Grant Acquisition and Management CASE STUDY TERM PAPER
Case Study: “Arizona Grants Manager on the Spot” by Gary Crum, Ph.D.
Your county in rural Arizona has a major, chronic social problem: you have a sizable migrant worker population every month of the year, depending on which crops are ready for planting and harvesting, but virtually no local health care providers are willing to treat them since many of the workers are undocumented or are otherwise not eligible for government assistance. Some are under-insured; in other words, they have some insurance help, but the payments are not high enough to attract many doctors to serve them. Besides, there are few local doctors around there anyway.
The local government through the county health department has therefore applied for two major grants. One is a construction grant from a federal agency and the other is a personnel/operational grant from a local charitable foundation. With these two grants, the county hopes to build a new clinic building and to initiate a clinic program to serve the health needs of its poor migrant workers. The multimillion-dollar project is as follows:
A. With Federal Funds to be furnished in three payments over 18 months from date of funding:
1. Construction of the clinic building of 6,000 square feet and small parking lot, including purchasing lab equipment and an X-ray machine
B. With local foundation funds allocated to the county in five yearly payments (to start 15 months after the federal funds are received to allow the personnel and equipment to be in place as soon as possible after the building is projected to be finished):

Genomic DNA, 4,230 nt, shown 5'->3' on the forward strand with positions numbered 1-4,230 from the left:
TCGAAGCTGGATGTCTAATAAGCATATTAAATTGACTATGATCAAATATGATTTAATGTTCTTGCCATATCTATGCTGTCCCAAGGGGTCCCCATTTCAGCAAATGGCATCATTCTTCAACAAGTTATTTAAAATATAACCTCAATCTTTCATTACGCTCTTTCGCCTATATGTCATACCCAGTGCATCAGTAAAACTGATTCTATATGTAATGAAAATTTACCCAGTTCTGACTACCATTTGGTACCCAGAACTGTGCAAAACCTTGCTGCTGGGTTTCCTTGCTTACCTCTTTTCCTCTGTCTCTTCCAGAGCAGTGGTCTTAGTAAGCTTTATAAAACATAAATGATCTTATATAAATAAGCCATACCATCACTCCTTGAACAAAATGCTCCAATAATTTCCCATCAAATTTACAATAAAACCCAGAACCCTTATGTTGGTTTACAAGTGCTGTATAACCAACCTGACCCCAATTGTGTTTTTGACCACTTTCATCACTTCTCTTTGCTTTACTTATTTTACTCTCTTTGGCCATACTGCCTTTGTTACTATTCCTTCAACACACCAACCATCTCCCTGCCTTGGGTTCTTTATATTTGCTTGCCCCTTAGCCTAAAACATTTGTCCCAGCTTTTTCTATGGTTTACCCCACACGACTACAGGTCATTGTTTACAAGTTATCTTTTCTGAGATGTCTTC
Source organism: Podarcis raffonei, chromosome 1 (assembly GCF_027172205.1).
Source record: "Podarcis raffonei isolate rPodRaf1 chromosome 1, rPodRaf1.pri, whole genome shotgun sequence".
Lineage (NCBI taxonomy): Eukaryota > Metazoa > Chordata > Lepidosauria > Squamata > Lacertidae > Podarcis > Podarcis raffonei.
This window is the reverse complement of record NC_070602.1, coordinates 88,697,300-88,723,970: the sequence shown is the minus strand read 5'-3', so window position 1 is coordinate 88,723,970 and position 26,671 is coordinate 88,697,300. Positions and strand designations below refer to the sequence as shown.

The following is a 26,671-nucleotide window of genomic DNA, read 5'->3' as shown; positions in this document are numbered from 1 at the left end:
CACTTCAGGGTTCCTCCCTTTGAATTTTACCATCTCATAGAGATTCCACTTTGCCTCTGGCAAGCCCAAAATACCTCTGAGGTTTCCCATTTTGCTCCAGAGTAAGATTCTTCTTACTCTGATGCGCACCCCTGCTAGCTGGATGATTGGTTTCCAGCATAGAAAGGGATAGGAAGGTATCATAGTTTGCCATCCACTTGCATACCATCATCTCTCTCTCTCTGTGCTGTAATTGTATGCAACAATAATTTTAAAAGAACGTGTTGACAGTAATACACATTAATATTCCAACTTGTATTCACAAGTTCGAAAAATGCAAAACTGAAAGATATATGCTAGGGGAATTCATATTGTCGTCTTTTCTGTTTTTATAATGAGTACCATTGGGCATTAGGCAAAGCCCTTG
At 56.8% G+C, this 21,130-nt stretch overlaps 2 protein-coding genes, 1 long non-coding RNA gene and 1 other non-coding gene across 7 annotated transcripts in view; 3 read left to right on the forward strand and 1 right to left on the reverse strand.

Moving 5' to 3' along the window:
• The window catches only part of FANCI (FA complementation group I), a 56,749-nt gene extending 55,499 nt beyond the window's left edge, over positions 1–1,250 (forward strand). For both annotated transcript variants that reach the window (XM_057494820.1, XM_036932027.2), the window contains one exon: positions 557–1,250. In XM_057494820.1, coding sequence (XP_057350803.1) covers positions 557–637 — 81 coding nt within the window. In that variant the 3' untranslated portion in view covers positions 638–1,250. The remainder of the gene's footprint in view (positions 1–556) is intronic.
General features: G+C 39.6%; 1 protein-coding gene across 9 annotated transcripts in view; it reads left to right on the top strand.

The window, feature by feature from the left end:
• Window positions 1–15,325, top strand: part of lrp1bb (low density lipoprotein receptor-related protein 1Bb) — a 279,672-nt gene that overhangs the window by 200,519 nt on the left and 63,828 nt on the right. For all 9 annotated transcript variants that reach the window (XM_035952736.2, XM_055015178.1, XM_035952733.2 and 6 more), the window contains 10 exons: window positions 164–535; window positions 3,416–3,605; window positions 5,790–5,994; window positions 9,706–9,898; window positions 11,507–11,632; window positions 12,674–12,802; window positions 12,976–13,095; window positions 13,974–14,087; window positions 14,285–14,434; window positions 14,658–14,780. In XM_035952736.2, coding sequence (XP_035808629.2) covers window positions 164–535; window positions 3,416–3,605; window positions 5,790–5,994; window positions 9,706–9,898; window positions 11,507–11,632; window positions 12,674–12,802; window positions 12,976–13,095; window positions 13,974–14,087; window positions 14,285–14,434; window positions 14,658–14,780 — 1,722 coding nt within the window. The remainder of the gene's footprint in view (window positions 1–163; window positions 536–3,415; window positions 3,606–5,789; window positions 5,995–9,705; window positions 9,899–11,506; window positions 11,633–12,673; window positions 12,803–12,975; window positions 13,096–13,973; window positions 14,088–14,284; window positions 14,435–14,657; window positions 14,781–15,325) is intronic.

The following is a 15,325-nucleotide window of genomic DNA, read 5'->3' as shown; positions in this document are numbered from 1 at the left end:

1. Hiring of two primary care physicians and four nurses (RNs and LPNs)
2. Hiring of two billing clerks and two secretaries/scheduling clerks
3. Hiring of maintenance/janitor personnel (1.2 Full Time Equivalents)
4. Support of the cost of keeping the clinic solvent while it serves nonpaying (and low paying Medicaid) patients for at least the first five years of operation
The federal funds were received—and the Foundation also pledged in writing its future funds after sending the first year’s allocation to allow the county to begin recruiting personnel when appropriate. Much jubilation is felt in the community with the news of the success of these two grant applications, and especially among the migrant workers.
At first, things go very smoothly, and after many months the building project nears completion. All the personnel needed are hired and leave their current jobs to move to the area. The local newspaper touts the new day which is about to dawn for the migrant workers.